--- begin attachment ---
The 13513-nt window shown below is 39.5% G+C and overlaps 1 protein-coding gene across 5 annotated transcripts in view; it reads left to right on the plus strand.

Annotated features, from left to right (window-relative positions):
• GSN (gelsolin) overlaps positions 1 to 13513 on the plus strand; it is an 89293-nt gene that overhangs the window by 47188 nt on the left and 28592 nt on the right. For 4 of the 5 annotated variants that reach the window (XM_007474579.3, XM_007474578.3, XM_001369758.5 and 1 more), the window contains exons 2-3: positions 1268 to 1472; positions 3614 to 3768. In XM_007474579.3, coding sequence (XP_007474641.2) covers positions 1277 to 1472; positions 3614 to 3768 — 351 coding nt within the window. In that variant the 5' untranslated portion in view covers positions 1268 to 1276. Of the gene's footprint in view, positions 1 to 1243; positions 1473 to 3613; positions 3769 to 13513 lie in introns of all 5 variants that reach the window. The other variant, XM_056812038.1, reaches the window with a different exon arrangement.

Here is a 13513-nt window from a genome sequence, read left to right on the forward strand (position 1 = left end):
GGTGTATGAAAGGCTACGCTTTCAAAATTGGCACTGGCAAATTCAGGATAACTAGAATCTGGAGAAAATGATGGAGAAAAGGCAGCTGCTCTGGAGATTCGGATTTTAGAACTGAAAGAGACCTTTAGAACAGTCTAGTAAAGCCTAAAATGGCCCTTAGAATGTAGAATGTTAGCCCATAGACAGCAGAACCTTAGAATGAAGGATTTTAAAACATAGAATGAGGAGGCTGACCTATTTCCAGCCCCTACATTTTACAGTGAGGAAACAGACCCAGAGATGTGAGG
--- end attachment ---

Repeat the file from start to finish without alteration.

The 13513-nt window shown below is 39.5% G+C and overlaps 1 protein-coding gene across 5 annotated transcripts in view; it reads left to right on the plus strand.

Annotated features, from left to right (window-relative positions):
• GSN (gelsolin) overlaps positions 1 to 13513 on the plus strand; it is an 89293-nt gene that overhangs the window by 47188 nt on the left and 28592 nt on the right. For 4 of the 5 annotated variants that reach the window (XM_007474579.3, XM_007474578.3, XM_001369758.5 and 1 more), the window contains exons 2-3: positions 1268 to 1472; positions 3614 to 3768. In XM_007474579.3, coding sequence (XP_007474641.2) covers positions 1277 to 1472; positions 3614 to 3768 — 351 coding nt within the window. In that variant the 5' untranslated portion in view covers positions 1268 to 1276. Of the gene's footprint in view, positions 1 to 1243; positions 1473 to 3613; positions 3769 to 13513 lie in introns of all 5 variants that reach the window. The other variant, XM_056812038.1, reaches the window with a different exon arrangement.

Here is a 13513-nt window from a genome sequence, read left to right on the forward strand (position 1 = left end):
GGTGTATGAAAGGCTACGCTTTCAAAATTGGCACTGGCAAATTCAGGATAACTAGAATCTGGAGAAAATGATGGAGAAAAGGCAGCTGCTCTGGAGATTCGGATTTTAGAACTGAAAGAGACCTTTAGAACAGTCTAGTAAAGCCTAAAATGGCCCTTAGAATGTAGAATGTTAGCCCATAGACAGCAGAACCTTAGAATGAAGGATTTTAAAACATAGAATGAGGAGGCTGACCTATTTCCAGCCCCTACATTTTACAGTGAGGAAACAGACCCAGAGATGTGAGG